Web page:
“Hum kisi deen ke hon qael-e-kirdar to hain, namleva hain Muhammad ke parastar to hain” (Whatever religion we belong to, we respect the noble character. We revere Muhammad and his followers). This passage was composed and publicly recited many times by the eminent son of our Motherland, the late Kunwar Mohinder Singh Bedi Sahar.
The veneration of other sages and fortune-tellers was part of Indian culture. In the 1920s, the prominent poet and philosopher of the Indian subcontinent, Muhammad Iqbal Sri Ram as the “Imam of India” (India’s greatest spiritual guide), described the Mahatma Buddha as “the essence of Yakdana” (a dazzling gem in India). The Crown of India), and Guru Nanak as “Mard-e-kamil” (the seer par excellence). A little later, on a public occasion, Mahatma Gandhi described the Prophet as “a seeker of truth who today possesses undisputed influence over the hearts of millions of human beings” (Harijan, July 1934). It is unfortunate that a prominent religious figure admired by the nobility of her character, a scientist of Bedi’s stature, now shows disrespect for her, ignoring the words of the Father of the Nation about his “influence over the hearts of millions”.
The recent comments on the Prophet in the television debates, which angered the Muslim world, did not emerge out of thin air. A few weeks ago, on a religious occasion, some monks thought it appropriate to say unpalatable things about the founder of Islam. If the saints see no fault in slander, why should common men and women restrain themselves? But then, where did they find those stories about the Prophet? What they said about the Prophet must have been based on hearsay, but these rumors stemmed from some reckless phrases in ancient Urdu books, including some Muslim writers. Of course, these statements have been forcefully refuted by contemporary scholars of Islam. But why should unprincipled critics care about the truth?
Many stories from ancient religious scriptures – for all societies in fact – may not be compatible with modern concepts of human rights and gender justice. However, our age is not an age of indulgence in religious controversy in days gone by. We are citizens of a modern state whose constitution is secular and subject to a basic duty – “to promote harmony and the common spirit of brotherhood among all the peoples of India.” We must live by these ideals and stop looking for controversial elements in outdated religious literature to fight each other, to the detriment of the national interest.
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The Indian Penal Code contains a chapter on “Religion Related Offenses”. People in this multi-religious country are supposed to ensure respect for each other’s faith. Originally, it contained four sections (295-98) the last of which spoke of the crime of “uttering words with the willful intent to wound anyone’s religious feelings”. A new section (295a) was added in 1927 to set penalties for “willful and malicious acts intended to provoke the religious sentiments of any class by insulting their religion or religious beliefs.” In his background was a defamatory incident against Islam and its founder. Commenting on the new ruling two years later, Justice William Baker of the High Court of Bombay noted that “stinging sermons involving violent and egregious abuse against a founder or prophet of a religion or against a religious order would be an attempt to foment hatred or enmity for the followers of that religion” (Ambalal Paraji , 1929). To a large extent, the international human rights law of our time agrees with this position under Indian law. In a 2018 ruling, the European Court of Human Rights ruled that defamation of the Prophet of Islam “exceeds the permissible limits of substantive debate” and “could arouse prejudice and endanger religious peace”.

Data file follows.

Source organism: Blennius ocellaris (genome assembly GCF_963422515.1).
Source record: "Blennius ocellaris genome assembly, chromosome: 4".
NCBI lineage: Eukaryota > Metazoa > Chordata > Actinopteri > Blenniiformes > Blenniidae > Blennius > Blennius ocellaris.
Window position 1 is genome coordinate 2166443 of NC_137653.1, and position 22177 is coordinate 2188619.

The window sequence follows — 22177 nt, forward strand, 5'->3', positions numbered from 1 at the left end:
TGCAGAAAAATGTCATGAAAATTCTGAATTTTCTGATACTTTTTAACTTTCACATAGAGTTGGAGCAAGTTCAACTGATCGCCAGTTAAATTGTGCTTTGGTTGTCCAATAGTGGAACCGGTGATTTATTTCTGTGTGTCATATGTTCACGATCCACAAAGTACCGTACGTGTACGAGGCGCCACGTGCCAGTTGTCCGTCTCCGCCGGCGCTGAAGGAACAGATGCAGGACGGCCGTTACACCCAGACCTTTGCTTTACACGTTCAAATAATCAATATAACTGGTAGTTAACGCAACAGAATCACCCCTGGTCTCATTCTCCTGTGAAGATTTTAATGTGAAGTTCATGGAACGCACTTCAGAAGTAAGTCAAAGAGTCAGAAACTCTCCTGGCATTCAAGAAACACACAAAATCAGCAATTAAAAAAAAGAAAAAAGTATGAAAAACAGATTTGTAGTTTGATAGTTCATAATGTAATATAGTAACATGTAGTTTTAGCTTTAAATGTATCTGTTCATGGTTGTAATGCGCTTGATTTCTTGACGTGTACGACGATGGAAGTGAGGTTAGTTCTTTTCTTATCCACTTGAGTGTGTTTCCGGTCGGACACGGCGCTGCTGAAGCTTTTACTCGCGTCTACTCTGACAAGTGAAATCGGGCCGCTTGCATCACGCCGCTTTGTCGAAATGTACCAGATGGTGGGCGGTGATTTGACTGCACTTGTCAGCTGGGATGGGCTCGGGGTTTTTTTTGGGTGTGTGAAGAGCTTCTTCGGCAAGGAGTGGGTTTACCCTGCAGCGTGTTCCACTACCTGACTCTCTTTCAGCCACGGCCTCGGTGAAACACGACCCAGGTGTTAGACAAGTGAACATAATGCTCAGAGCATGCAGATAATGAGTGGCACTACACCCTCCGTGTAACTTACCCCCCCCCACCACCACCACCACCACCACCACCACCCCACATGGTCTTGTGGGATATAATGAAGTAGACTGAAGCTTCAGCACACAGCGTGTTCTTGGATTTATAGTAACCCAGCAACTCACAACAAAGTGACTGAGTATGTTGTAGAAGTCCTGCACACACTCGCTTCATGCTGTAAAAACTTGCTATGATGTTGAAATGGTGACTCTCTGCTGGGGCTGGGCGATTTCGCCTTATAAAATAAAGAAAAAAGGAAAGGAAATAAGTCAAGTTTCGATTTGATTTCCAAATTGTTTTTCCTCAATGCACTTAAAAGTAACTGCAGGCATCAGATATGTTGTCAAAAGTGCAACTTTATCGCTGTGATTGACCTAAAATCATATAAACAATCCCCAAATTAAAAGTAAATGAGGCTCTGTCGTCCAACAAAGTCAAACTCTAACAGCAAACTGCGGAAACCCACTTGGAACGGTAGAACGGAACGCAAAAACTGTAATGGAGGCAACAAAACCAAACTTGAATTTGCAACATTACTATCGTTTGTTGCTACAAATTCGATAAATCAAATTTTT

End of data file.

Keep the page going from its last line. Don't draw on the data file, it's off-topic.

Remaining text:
I grew up in a family where children were learning to respect the spiritual figures of ancient India because they could be divine messengers which fits with the Quranic verse which states “God sent prophets to all parts of the world not all of them are mentioned”. However, I am not a religious person, nor do I view the Prophet as a superhero performing a miracle, as many Muslims do, but as a revolutionary social reformer who, in the words of the late prominent Indian jurist Laxmi Maul Singhvi, was “a thousand years ahead of his time”. However, I am also disgusted by the way in which some brothers in our country use offensive language of the great reformer, which the American scholar Michael Hart placed at the top of a hundred names in The 100: A Ranking of the Most Influential People in History (1978).
The law of India authorizes its executors to nip in the bud for any harm of this kind. The continued lack of proper legal process in a very sensitive case is causing anger among the people. The suffering of the Muslim masses from incidents of offending their Prophet is understandable, yet their violent expression also taints his just name. This reaction to his being vilified by a few misguided individuals cannot be justified on the basis of what is known in law as “choosing to defend evil”. The cure for the abominable social evil of religious disputes lies more than in the laws of law, and in the revival of the societal good.
At the World Parliament of Religions held in Chicago in 1893, the great Indian saint Swami Vivekananda said of the religion and the nation he represented: “I am proud of my belonging to a religion that taught the world tolerance and universal acceptance. We not only believe in universal tolerance, but we accept all religions as true. “. The world expects us to continue honoring his holy words in letter and spirit.
The writer is a professor of law and a former member of the Law Commission of India